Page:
3. Separate the fence and stabilizer plates to width. For stability and strength, both the fence and the stabilizer should be made of several boards glued together. My fence is made from three strips of chipboard glued together and the stabilizer is made from two. The fence and stabilizer should be taller than the fully extended blade of your table saw. In my case, the blade goes up a little more than 3 inches, so I cut five fences and stabilizer plates to 4 inches wide.
4. Build the fence and stabilizer. Glue the three plywood panels on the back to the fence and the remaining two panels to the stabilizer. Try to keep the boards as close to level as possible to make it easier to level and square them in steps 6 and 7.
Degree Table Saw Sled
5. Cut the sled rails. The sled strips slide freely in the grooves of your table saw and the better the fit, the more accurate the cuts. Well-fitting runners make it easier to move the cross sled. The rails should be equal to the length of your sled, equal to the width of your table saw stop, and 1/16 inch deeper than the depth of the miter slot. I made mine from scrap wood, but if you don’t have any, you can buy a piece of pine or poplar.
6. Square and fence level. Once the glue has dried on the fence, smooth the underside of the piece and attach it to the fence surface. The easiest way to do this is with a switch, but if you don’t have one, you can do it on a table saw. When the bottom and face of the fence are square, align the top of the fence as well.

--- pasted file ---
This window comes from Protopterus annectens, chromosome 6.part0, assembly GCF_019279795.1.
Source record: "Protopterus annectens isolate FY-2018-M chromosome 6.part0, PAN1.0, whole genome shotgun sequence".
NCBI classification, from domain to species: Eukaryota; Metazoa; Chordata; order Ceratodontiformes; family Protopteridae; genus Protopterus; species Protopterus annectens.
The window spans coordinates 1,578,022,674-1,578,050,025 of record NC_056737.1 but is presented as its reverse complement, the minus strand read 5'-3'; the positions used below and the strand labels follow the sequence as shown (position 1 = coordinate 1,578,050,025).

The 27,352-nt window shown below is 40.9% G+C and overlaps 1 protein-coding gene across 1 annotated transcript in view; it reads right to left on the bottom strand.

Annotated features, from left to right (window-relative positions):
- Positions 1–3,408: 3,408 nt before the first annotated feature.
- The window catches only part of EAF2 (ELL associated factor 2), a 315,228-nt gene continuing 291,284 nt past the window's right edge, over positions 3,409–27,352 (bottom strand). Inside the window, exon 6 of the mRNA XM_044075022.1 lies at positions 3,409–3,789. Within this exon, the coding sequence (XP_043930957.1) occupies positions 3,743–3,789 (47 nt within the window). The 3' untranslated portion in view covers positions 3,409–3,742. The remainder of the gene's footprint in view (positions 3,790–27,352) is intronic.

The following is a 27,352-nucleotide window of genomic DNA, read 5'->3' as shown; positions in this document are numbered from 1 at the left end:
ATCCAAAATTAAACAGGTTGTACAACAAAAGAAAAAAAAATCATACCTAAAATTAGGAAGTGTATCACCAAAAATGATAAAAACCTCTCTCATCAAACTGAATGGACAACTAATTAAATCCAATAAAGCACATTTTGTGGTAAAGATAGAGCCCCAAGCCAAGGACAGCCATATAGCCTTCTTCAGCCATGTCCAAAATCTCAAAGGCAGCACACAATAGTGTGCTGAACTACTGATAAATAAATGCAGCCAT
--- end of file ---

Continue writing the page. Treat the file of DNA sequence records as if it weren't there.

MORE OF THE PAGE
7. Align the stabilizer plate. You don’t have to be as precise with this piece as you are with the fence. Smooth the bottom along the entire length of the sled.
Dewalt Table Saw Crosscut Sled Rails
8. Place the base on the rails. Put a penny or two or washers in each line and place the rails over them. The pennies should hit the tops of the sliders above the table top. Apply a few drops of CA glue to each rail.
Make sure the table saw blade is all the way down, then lay the sled base flat on the rails, using the table saw fence to keep the plywood as perpendicular to the table as possible. The closer you are to square this step, the easier it will be to square the fence later.
Allow the CA glue to dry as recommended by the manufacturer, then flip the sled over. Drill three holes in the center of each guide, one at each end and one in the middle. Secure them with ½ inch wood screws.
Build A Tablesaw Crosscut Sled